Et tu, Toronto? Traffic a problem Caesar couldn’t solve

Options up for consideration at Transportation Futures conference include toll roads monitored by GPS and High Occupancy toll lanes

Anna Mehler Paperny

More than 2,000 years ago, Julius Caesar is said to have gotten so fed up with traffic congestion in ancient Rome that he banned all transport vehicles from the city during the day.

The ensuing nocturnal clatter resulting from this “war on the cart,” as Romans took their commute to the city’s narrow nighttime streets, caused mass insomnia and apparently drove Juvenal mad.

Traffic congestion is far from a new problem, or one exclusive to Canada’s largest city, whose overcrowded roads, according to the Organization for Economic Co-operation and Development, are costing the Canadian economy $3.3-billion a year. Across North America, individual vehicle trips have grown at a rate far outpacing either population growth or new transportation infrastructure for years. When Toronto Mayor David Miller was first elected in 2003, he made addressing the city’s jam-packed roadways a priority – and was the target of a political drubbing for suggesting tolls might be the answer.

This morning in downtown’s Metropolitan Hotel, Transport Futures, a non-partisan think-tank, will host a conference to discuss the options open to planners seeking respite from clogged transportation arteries.

This meeting comes on the heels of an Organization for Economic Co-operation and Development report released this week that found congestion in Canada’s most populous city costs the country an estimated $3.3-billion annually, and a gauntlet thrown down by the Toronto Board of Trade challenging the city’s mayoral candidates to come up with innovative solutions.

Here are some of the options up for consideration.

The Phantom Tollbooth

Nineteenth-century Torontonians had to stop and pay a fee at toll booths on Kingston Road, and although the endangered species of traditional toll booth is almost extinct, it’s still in common on bridges.

In the meantime, far more fancy incarnations are taking the “free” out of freeway: Toll gates that could be installed on highways around the Toronto area could charge drivers based on anything from their mileage and driving time to their carbon footprints.

Taking the high-tech route

The congestion-pricing system of the future operates like a souped-up Global Positioning System. It’s used in Singapore, the planet’s dean of congestion pricing – the island city-state has been fighting clogged roads since 1975. The latest technology involves transponders installed in each vehicle, and charges drivers based on where they drive, what time of day and for how long. Singapore adjusts its prices depending on how crowded roads are, charging more as vehicles’ average speed slows to a traffic-clogged crawl and dropping it when space frees up.

London and Stockholm, both cities with a clearly demarcated downtown core, charge drivers each time they enter the inner city. While London has a flat rate, the peninsular Swedish capital changes its fees based on time of day – a far superior, nuanced strategy in targeting congestion, argues Bern Grush. Mr. Grush is chief scientist at Skymeter, a Toronto-based company that researches and manufactures this radio-frequency identification for vehicles.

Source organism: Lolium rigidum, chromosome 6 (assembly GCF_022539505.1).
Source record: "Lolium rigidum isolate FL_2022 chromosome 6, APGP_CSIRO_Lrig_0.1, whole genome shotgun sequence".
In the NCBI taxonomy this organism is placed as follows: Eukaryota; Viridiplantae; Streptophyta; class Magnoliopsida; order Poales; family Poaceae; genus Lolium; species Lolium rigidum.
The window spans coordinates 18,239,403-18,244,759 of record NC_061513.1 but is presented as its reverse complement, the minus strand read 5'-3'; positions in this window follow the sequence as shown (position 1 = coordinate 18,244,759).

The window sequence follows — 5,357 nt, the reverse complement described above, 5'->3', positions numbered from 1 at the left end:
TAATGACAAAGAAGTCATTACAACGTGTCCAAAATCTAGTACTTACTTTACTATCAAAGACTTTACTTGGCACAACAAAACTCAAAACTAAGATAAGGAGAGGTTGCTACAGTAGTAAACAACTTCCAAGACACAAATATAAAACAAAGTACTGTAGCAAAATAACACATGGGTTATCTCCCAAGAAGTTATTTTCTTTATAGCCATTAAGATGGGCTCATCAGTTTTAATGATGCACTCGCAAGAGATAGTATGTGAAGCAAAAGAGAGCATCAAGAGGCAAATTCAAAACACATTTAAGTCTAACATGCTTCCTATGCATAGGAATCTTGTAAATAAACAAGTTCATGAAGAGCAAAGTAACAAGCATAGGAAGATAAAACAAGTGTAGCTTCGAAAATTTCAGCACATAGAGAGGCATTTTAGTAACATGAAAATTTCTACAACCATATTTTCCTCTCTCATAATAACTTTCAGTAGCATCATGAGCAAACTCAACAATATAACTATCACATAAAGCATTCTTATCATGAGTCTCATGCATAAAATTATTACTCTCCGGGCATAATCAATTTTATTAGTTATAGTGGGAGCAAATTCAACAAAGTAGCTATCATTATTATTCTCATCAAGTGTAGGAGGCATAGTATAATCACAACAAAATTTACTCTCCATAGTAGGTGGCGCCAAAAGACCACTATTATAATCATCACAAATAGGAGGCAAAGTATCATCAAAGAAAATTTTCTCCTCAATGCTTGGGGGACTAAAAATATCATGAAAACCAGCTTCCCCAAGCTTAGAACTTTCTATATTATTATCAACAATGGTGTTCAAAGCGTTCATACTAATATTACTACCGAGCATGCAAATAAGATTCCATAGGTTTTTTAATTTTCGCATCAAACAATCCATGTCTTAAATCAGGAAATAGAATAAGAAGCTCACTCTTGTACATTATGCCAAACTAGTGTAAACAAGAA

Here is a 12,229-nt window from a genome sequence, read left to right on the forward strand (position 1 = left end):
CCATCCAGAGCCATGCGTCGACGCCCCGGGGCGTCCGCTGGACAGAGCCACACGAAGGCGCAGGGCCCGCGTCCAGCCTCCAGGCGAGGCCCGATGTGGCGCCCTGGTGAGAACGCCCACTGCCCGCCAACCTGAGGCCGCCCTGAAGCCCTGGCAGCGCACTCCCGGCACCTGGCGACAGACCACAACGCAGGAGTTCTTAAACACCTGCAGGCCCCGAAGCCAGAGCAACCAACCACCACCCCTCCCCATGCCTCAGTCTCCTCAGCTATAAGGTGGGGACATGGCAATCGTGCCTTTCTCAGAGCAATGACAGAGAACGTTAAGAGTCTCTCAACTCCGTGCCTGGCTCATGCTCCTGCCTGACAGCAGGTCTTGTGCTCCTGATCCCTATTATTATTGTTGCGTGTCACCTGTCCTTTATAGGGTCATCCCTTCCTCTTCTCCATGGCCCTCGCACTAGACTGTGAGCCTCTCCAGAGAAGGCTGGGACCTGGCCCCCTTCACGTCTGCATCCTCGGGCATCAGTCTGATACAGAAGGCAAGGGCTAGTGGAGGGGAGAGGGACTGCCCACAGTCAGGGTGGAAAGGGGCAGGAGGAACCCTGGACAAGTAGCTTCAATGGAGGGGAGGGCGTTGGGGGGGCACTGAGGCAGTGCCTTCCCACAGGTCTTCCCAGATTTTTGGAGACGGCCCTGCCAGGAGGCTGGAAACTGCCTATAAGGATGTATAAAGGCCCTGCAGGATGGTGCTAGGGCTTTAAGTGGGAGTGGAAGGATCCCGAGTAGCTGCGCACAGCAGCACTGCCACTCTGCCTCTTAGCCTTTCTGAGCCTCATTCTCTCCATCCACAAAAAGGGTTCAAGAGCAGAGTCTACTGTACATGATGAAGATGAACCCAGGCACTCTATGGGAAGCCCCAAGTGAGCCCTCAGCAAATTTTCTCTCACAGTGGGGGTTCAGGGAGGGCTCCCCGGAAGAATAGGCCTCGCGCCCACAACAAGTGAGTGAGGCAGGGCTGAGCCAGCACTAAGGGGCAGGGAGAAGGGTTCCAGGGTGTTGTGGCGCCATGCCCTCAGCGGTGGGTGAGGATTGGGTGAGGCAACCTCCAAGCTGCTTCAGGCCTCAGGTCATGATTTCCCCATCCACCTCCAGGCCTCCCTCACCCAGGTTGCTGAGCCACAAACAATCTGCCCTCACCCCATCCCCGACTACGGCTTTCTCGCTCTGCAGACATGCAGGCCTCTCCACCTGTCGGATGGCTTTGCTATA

But a toll strategy that cordons off Toronto’s downtown could be a hard political and logistic sell. An ambitious alternative that just received legislative approval in the Netherlands would cover a wide swath – conceivably as much as the entire province of Ontario – so vehicles would be tracked and automatically billed varying prices wherever they went.

High-Occupancy Toll lanes

One more reason to bring your spouse, child or cubicle-buddy along for the ride. Within the next 25 years, Ontario has plans to create 450 kilometres of High-Occupancy Vehicle (HOV) lanes that would be reserved for multi-passenger cars. But many jurisdictions are turning to High-Occupancy Toll lanes and letting solo drivers use them – for a price. Shortly after HOT lanes were set up on a bottleneck stretch of California highway between Orange County and Riverside County, almost half the drivers opted to use the less crowded toll lanes.

Parking

Simple equation: You’re less likely to drive your car to work if there’s nowhere to put it once you get there. In many jurisdictions there’s a growing push to lessen the number of parking spots available, or at least to make them more expensive. Copenhagen has been doing just this – taking away a few parking spots every year in an urban-planning version of musical chairs – for decades, says University of Toronto geography professor Paul Hess, and it seems to be working on the congestion-fighting front. That might not go over so well in Hogtown, however, where business owners and landlords are still required to provide a minimum number of parking spots in their establishments.

Transit and cycling

All those wallet-protecting commuters will have to go somewhere. Although some road space is expected to be freed up when drivers take less clogged routes or make their drive in off-hours, improved transit and cycling infrastructure is a vital part of the equation, says University of Toronto urban planning professor Paul Hess: The city needs to act aggressively to beef up its “skeletal” transit system and make the city safe and attractive for would-be cycling commuters – something it has taken other cities decades to accomplish.

But, Prof. Hess noted, “all successful cities face congestion issues.

“If you don’t have congestion, then you’re actually in trouble because people aren’t moving around wanting to do things.”